As was discussed in earlier sections regarding the “Frontier Highway,” access to transportation was essential for the North End’s growth. As technologies developed, the neighborhood kept pace, offering connectivity with the rest of Lexington and the region. This allowed neighbors to easily access goods and services across the city, and industries to be able to affordably bring in materials from throughout Central Kentucky.  

In 1882, Kentucky’s General Assembly authorized the incorporation of the Lexington City Railway Company so that horse-drawn streetcars could operate in Lexington. A month later, the city approved the company’s operation and set forth restrictions for where and how the streetcars were to operate. On authorized roads, including Mulberry (Limestone) to the city limits, the company could erect single tracks whereupon it could operate registered and numbered cars with customer fares fixed at five cents. These lines were extended and improved throughout the 1880s providing mule-drawn access for Lexingtonians to the cemetery, the fairgrounds, the university, Woodland Park and destinations in between.

Electric Streetcars

A Streetcar in Downtown Lexington

In 1890, those seeking to take advantage of the technological advances achieved during the previous decade acquired the old mule-drawn railway company. The group of investors included, among others, William Loughridge. The same men also formed another company that would be critical to the neighborhood’s development and future: the Belt Line Company. 

Pullman cars, purchased for $1,350 apiece, were ordered by the new company and they arrived during the summer of 1890. The cars’ arrival in Lexington was front page news: “The new electric street cars, shrouded with canvas, are today being unloaded from trucks on which they made their journey to Lexington, at the plant on North Limestone.” On September 1, 1890, these streetcars began traveling a loop from Main Street to Loudon Avenue utilizing both North Broadway and North Limestone. To enable the operation of these electric streetcars, electricity was needed, so a three-story powerhouse was erected to the west of North Limestone Street on Loudon Street’s south side. 

The division of the streetcar company designated to electric power for the streetcars would eventually be divested into a new entity, the Lexington Utilities Company (later known as Kentucky Utilities).

An Interurban, a Streetcar, and an Era

Lexington Interurban Line

The Belt Line Railway Company was organized in the 1880s for the purpose of “connecting all of the railway entering Lexington thus affording facilities for transfer of freight cars from one railroad to another.” It, and many of the companies referenced in this section, were interrelated or at various times under common ownership.

In 1902, the first interurban constructed in central Kentucky came to fruition with a connection between the communities of Lexington and Georgetown. The organizing company was the Blue Grass Traction Company which also began plans for an interurban connecting Lexington with the communities of Bourbon County.     

Initially, plans called for connections to Millersburg, Kentucky, but the political power of the Bourbon County Judge Executive thwarted this route as he did not want the tracks to be run through his own property. The shortened line would end in the county seat of Paris, Kentucky.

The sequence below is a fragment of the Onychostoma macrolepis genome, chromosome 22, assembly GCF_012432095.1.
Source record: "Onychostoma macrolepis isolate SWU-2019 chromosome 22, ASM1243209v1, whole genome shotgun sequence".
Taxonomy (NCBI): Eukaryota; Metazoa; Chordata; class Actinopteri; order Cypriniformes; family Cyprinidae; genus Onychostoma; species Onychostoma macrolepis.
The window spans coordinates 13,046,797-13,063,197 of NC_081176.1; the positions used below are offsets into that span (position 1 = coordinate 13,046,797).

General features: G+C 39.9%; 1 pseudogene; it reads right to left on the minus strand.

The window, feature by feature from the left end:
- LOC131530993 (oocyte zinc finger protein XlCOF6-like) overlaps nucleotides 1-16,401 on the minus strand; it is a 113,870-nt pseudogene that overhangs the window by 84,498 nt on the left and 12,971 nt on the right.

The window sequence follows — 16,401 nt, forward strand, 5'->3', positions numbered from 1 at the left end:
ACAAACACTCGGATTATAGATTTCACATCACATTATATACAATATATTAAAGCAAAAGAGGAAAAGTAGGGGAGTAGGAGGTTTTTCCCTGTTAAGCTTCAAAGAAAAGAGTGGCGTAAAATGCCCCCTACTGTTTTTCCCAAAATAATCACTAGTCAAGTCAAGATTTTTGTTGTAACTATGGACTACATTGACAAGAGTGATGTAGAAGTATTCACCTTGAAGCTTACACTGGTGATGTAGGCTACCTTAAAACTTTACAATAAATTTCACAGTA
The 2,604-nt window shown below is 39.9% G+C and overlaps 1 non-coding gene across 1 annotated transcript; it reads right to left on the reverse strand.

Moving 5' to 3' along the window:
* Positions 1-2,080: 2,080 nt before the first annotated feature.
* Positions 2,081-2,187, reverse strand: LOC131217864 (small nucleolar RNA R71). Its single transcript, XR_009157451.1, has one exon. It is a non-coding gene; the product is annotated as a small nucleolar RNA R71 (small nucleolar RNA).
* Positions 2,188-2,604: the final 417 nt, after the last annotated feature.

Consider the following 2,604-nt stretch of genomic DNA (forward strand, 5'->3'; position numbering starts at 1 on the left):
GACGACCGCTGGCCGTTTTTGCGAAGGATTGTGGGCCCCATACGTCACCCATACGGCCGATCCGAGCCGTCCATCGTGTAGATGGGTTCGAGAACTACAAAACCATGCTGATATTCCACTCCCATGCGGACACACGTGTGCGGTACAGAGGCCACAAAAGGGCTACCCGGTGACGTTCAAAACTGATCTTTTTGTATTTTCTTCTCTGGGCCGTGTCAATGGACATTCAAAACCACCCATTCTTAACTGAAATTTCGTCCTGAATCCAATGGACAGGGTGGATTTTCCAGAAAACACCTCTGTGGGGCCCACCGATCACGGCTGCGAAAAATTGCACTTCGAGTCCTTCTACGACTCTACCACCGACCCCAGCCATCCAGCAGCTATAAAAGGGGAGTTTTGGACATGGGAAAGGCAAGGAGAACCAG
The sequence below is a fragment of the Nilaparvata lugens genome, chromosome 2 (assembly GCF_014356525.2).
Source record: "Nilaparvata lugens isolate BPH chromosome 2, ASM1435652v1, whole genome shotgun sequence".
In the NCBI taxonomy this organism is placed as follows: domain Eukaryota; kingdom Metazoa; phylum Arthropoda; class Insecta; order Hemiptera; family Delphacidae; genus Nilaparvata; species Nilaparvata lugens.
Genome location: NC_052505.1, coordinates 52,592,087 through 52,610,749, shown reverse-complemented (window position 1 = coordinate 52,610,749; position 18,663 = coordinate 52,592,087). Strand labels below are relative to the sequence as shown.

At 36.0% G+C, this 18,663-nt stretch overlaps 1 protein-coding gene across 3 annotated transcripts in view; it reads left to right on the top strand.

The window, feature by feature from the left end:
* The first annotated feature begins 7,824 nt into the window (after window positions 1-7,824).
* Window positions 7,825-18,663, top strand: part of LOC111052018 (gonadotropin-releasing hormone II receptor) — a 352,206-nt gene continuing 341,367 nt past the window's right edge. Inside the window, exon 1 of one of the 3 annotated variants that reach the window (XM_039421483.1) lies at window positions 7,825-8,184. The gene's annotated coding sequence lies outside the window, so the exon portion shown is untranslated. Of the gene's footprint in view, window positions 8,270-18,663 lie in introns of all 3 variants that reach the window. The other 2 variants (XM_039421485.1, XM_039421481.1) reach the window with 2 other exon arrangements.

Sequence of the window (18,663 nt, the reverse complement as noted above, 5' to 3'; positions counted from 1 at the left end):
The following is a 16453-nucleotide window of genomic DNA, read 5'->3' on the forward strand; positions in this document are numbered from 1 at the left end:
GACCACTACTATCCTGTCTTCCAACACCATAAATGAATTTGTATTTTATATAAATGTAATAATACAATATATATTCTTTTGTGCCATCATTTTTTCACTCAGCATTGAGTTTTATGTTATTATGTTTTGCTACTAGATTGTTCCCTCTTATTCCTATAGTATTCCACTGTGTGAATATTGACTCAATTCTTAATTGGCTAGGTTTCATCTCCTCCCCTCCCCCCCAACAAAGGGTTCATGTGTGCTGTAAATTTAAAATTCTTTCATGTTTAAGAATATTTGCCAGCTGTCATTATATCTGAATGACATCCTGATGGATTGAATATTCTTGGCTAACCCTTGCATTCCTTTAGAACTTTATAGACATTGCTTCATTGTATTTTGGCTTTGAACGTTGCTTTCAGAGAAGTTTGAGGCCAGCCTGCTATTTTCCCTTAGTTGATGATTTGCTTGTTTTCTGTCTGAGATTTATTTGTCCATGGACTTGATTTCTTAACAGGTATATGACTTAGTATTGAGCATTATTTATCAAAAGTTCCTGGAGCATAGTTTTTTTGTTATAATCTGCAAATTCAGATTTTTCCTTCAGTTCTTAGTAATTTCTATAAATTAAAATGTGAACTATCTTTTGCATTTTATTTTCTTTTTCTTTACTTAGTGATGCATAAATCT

Finally, at 7:00 a.m. on October 31, 1903, the company’s first run of the Lexington-Paris Interurban departed from Lexington. Each one-way trip took about an hour and service continued each way every other hour. This interurban, too, passed along Limestone Street through the North End.    

The racist Jim Crow segregation laws applied to Kentucky railroads and were also imposed on the interurban lines. In February 1904, the Lexington-Paris County interurban, which traveled through the North End, was the scene of an example of the Jim Crow laws. Returning from Lexington to Paris, a group of white men left their car for the segregated section whereupon Martha Scroggins complained to the conductor of their presence. As reported in the February 12, 1904, edition of The Bourbon News:

On Tuesday evening, quite a crowd of Parisians were returning from the Cohans’ matinee, at Lexington, on the interurban, when it was exemplified to the discomfort of eight or ten of our most gallant gentlemen that a good rule does work both ways. It all came about this way: The white compartment of the car was crowded, every seat being filled and quite a crowd of gentlemen standing. In the colored compartment there was only one passenger, Miss Martha Scroggins, of color, (alias “Sweet”) and eight or ten of the gentlemen walked in the colored ward and found very comfortable seats. The conductor soon came along, and when collecting the fare of Miss Scroggins, she arose from her seat and said: “Mr. Conductor, it’s a poor rule that won’t work both ways, the white folks won’t let niggers ride in their car, and I don’t want the white folks to ride in my car, so you can just put them out of here, or stop the car and I will get off.” The rule worked, for the Conductor said: “Gentlemen, you will have to go back in the white compartment.” And with a few threats about throwing Miss “Sweet” over the fence into a cornfield for the hogs and crows to feed on, they marched out of the “Jim Crow” compartment.